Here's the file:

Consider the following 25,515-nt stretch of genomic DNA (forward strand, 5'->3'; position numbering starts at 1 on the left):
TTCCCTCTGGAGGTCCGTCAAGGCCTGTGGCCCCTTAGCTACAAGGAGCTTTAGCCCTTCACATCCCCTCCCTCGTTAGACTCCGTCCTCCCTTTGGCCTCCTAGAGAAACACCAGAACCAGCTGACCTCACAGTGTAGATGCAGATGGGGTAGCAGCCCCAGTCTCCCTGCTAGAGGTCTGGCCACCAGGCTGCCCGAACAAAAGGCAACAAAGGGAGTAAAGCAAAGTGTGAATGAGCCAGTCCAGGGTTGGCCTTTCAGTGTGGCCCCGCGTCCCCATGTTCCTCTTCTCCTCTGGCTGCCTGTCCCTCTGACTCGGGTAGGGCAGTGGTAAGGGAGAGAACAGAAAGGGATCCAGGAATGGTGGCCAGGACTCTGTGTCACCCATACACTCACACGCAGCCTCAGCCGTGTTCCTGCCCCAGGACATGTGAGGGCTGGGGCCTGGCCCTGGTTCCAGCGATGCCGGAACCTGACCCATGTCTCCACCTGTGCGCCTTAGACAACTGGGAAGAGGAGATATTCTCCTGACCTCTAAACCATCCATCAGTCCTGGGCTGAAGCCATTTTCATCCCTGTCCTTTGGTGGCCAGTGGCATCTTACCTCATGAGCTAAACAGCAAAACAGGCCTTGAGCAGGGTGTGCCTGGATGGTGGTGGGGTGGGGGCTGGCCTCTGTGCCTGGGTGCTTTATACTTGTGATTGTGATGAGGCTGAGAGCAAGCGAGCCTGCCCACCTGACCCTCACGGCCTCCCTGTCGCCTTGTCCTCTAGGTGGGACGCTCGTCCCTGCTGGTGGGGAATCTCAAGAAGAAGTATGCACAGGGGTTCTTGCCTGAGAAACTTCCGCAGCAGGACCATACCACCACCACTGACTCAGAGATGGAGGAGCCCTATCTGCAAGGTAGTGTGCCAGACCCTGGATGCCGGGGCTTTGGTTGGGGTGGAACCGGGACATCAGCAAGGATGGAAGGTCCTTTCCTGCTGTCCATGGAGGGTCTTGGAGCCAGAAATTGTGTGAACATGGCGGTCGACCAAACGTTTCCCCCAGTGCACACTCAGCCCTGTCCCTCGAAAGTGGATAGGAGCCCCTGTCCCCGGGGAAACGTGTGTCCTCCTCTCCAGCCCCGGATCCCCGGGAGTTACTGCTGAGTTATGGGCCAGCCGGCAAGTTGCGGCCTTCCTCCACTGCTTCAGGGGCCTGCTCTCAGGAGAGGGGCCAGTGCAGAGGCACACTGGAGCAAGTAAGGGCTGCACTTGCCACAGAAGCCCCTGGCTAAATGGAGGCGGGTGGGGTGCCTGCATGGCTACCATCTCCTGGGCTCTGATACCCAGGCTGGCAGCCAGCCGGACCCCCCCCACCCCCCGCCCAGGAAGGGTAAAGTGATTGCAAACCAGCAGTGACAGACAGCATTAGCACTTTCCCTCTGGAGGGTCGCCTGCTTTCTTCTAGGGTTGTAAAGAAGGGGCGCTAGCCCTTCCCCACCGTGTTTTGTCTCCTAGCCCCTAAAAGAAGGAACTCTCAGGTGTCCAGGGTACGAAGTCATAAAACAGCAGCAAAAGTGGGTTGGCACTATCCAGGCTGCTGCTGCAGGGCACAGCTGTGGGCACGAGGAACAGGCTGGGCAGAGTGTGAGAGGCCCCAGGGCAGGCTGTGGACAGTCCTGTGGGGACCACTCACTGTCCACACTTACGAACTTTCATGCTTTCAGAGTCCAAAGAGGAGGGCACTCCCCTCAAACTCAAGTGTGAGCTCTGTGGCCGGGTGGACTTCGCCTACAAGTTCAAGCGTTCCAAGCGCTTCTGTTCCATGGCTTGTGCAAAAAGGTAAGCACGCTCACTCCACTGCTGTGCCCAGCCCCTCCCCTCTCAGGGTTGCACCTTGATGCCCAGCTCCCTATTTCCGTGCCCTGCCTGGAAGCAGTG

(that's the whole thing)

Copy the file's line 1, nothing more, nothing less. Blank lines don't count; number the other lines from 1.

Consider the following 25,515-nt stretch of genomic DNA (forward strand, 5'->3'; position numbering starts at 1 on the left):